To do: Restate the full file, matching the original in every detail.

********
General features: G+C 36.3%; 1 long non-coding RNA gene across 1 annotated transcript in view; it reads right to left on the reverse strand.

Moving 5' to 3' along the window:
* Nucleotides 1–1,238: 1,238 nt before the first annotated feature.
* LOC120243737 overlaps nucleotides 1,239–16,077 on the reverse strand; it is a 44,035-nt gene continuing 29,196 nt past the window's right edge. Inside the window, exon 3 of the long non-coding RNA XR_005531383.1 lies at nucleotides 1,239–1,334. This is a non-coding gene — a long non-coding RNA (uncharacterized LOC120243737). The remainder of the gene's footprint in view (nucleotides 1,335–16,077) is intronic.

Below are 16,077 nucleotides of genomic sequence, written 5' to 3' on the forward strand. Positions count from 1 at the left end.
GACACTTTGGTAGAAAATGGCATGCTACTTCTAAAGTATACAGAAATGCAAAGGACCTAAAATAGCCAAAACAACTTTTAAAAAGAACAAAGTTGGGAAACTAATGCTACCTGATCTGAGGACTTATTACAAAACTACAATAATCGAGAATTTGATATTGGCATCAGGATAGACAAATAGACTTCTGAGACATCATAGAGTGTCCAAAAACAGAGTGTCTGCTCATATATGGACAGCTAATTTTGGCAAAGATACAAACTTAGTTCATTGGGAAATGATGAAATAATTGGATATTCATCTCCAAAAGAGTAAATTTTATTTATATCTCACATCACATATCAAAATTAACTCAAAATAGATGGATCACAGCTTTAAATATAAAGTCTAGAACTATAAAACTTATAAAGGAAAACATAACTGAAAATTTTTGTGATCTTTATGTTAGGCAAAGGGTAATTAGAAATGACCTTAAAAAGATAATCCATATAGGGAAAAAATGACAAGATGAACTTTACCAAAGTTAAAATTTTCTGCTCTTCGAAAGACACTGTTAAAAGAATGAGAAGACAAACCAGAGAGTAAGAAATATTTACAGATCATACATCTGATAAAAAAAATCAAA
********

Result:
General features: G+C 36.3%; 1 long non-coding RNA gene across 1 annotated transcript in view; it reads right to left on the reverse strand.

Moving 5' to 3' along the window:
* Nucleotides 1–1,238: 1,238 nt before the first annotated feature.
* LOC120243737 overlaps nucleotides 1,239–16,077 on the reverse strand; it is a 44,035-nt gene continuing 29,196 nt past the window's right edge. Inside the window, exon 3 of the long non-coding RNA XR_005531383.1 lies at nucleotides 1,239–1,334. This is a non-coding gene — a long non-coding RNA (uncharacterized LOC120243737). The remainder of the gene's footprint in view (nucleotides 1,335–16,077) is intronic.

Below are 16,077 nucleotides of genomic sequence, written 5' to 3' on the forward strand. Positions count from 1 at the left end.
GACACTTTGGTAGAAAATGGCATGCTACTTCTAAAGTATACAGAAATGCAAAGGACCTAAAATAGCCAAAACAACTTTTAAAAAGAACAAAGTTGGGAAACTAATGCTACCTGATCTGAGGACTTATTACAAAACTACAATAATCGAGAATTTGATATTGGCATCAGGATAGACAAATAGACTTCTGAGACATCATAGAGTGTCCAAAAACAGAGTGTCTGCTCATATATGGACAGCTAATTTTGGCAAAGATACAAACTTAGTTCATTGGGAAATGATGAAATAATTGGATATTCATCTCCAAAAGAGTAAATTTTATTTATATCTCACATCACATATCAAAATTAACTCAAAATAGATGGATCACAGCTTTAAATATAAAGTCTAGAACTATAAAACTTATAAAGGAAAACATAACTGAAAATTTTTGTGATCTTTATGTTAGGCAAAGGGTAATTAGAAATGACCTTAAAAAGATAATCCATATAGGGAAAAAATGACAAGATGAACTTTACCAAAGTTAAAATTTTCTGCTCTTCGAAAGACACTGTTAAAAGAATGAGAAGACAAACCAGAGAGTAAGAAATATTTACAGATCATACATCTGATAAAAAAAATCAAA